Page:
In many years of working with leaders, I’ve often observed that even the most senior people see their working world in fragments and not as an interconnected whole. They compartmentalise the different constituent elements of their roles – their team members, their peers, their bosses, and the imperative to deliver results – but they don’t bring all of these elements together. By failing to see the forest from the trees, they make it less likely they will succeed to their potential. So, what I often help them do is to break free of this siloed way of thinking and working, to help them become truly Connected Leaders.
Successful, connected leadership requires leaders to take off the blinkers and join the dots. It demands that leaders are properly connected to their organisation’s purpose, vision, and values. Connected to their people – in their team, their department, their whole organisation.But also connected to external stakeholders, too, from customers and clients to shareholders and regulators. Connected to innovation and results. And connected to external trends and dynamics.
When I work with leaders to help them become better connected, there are four principal domains in which we work. Each one of these is – quite naturally – connected to the others. Four domains that may, at first glance, appear to be independent, but in fact influence one another profoundly. Push here and something happens over there. They are the component parts of a unified whole.
The first relates to the leader’s internal world, and their connectedness to their organisation’s vision, purpose, values, culture, and behaviours. Gaining mastery and getting connected to the internal world enables leaders to understand the shared assumptions that guide their organisation; to explore the links between the component part of its “why”, and how to appreciate how they connect for the benefit of the organisation.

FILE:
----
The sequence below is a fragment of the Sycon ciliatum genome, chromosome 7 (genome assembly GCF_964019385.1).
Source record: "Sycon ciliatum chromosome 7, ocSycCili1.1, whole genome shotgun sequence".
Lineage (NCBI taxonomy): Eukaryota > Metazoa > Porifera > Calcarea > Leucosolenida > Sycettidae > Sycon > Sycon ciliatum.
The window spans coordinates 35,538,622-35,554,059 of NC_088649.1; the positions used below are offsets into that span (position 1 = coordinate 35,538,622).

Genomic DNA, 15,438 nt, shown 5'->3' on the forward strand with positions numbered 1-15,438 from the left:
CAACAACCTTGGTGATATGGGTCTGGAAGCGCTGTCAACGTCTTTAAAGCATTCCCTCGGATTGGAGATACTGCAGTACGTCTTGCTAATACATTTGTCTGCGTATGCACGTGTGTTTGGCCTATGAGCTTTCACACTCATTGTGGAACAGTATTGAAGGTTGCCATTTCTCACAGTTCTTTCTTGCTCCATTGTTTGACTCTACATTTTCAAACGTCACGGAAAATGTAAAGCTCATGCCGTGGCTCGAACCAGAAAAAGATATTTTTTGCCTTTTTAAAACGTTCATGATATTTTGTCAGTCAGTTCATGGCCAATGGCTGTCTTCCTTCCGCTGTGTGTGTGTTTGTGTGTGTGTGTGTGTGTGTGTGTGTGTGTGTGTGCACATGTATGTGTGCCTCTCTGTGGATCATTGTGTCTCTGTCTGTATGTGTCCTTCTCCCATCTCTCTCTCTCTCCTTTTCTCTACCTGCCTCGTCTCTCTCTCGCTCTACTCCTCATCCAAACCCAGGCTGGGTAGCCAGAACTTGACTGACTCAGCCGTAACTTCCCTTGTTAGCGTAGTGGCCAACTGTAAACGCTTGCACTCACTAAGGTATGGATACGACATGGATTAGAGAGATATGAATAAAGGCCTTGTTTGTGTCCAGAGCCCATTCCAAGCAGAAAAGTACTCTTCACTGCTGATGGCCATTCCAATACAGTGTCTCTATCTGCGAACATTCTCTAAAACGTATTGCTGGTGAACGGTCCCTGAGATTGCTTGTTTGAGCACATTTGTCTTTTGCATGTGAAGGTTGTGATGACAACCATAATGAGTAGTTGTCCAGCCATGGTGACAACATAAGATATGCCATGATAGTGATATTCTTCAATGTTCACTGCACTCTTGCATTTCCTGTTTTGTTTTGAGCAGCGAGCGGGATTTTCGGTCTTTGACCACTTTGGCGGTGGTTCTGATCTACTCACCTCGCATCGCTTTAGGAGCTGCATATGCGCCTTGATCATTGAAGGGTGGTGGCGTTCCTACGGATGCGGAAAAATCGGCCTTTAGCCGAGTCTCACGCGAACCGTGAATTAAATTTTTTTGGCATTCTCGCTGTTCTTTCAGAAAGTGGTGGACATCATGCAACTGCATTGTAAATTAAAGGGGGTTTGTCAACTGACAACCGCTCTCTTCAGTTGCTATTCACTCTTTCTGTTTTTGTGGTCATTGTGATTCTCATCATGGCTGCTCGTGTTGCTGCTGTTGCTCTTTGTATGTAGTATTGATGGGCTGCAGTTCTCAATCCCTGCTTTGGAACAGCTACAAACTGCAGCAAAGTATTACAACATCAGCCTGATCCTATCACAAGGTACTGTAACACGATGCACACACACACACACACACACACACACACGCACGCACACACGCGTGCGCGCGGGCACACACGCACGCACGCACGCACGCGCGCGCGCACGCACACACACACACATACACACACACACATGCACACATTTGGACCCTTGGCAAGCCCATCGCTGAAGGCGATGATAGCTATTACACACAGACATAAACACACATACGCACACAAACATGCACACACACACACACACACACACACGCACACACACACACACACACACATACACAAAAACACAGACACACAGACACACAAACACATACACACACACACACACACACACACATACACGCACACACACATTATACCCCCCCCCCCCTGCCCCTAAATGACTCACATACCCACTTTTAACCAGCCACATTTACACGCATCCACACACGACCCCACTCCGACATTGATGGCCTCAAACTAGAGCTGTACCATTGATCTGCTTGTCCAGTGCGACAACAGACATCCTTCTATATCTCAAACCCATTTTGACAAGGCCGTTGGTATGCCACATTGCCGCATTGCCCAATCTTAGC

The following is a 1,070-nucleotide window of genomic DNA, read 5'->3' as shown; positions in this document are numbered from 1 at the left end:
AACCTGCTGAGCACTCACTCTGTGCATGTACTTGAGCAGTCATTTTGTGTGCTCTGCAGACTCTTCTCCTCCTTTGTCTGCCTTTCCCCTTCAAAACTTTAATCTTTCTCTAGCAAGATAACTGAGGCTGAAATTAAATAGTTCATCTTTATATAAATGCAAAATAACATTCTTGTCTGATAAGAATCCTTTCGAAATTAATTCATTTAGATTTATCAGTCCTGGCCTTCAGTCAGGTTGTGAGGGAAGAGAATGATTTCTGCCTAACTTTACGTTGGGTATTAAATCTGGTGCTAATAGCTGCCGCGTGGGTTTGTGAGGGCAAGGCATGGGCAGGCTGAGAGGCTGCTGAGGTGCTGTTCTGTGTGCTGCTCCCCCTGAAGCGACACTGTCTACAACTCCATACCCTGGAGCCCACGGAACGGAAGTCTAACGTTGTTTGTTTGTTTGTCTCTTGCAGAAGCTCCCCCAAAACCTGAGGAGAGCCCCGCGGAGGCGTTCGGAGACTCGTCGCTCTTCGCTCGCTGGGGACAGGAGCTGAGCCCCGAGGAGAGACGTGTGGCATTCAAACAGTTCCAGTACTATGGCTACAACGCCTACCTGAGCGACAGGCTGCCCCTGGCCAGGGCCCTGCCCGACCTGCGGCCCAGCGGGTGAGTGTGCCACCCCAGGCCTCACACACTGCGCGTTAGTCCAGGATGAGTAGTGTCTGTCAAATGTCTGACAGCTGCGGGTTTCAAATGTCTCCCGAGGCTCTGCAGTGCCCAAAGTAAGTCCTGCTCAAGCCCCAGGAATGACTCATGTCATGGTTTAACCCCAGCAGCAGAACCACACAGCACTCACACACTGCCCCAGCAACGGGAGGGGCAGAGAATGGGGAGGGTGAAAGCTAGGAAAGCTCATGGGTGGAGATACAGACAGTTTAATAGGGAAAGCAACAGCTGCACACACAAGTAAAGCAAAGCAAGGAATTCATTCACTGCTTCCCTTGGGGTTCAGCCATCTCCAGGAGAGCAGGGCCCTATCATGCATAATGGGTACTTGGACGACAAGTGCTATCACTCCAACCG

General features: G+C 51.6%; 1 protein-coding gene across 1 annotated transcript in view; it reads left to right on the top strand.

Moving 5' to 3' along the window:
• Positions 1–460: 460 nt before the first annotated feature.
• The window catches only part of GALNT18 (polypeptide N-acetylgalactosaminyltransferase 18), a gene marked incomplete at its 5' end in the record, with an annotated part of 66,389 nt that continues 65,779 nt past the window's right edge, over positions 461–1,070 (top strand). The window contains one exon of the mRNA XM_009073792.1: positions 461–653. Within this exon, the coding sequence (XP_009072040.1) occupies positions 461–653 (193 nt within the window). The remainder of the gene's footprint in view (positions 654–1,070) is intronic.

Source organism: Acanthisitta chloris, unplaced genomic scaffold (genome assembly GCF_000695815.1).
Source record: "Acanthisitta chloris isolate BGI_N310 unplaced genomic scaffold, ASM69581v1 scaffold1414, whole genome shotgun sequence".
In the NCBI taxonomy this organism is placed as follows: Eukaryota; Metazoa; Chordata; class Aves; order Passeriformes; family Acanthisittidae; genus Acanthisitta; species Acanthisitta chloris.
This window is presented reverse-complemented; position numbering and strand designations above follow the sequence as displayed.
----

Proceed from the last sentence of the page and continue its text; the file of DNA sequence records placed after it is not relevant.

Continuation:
Then comes self-drive, addressing how leaders are connected to what motivates them, considerations as diverse as authenticity, ethics, awareness,and beliefs. Connecting here enables leaders to understand their place as leaders, how to align leadership style with values, and explore the links between leading themselves and the impact they have on others. Successfully connecting to what makes up self-drive is all about using tools to grow capability.
Next up is the external world, an environment which has never been more complex and often apparently contradictory, where unattended or unanticipated global forces and trends can knock a leader off their feet. Being connected to regulation and compliance and all the myriad forces at play in the external world enables leaders to bring balance to the quadruple bottom line of purpose, people, planet, and profit. It is the foundation of strategic thinking and strategic leadership, learning from others’ perspective and experience and identifying ways to anticipate and address risk.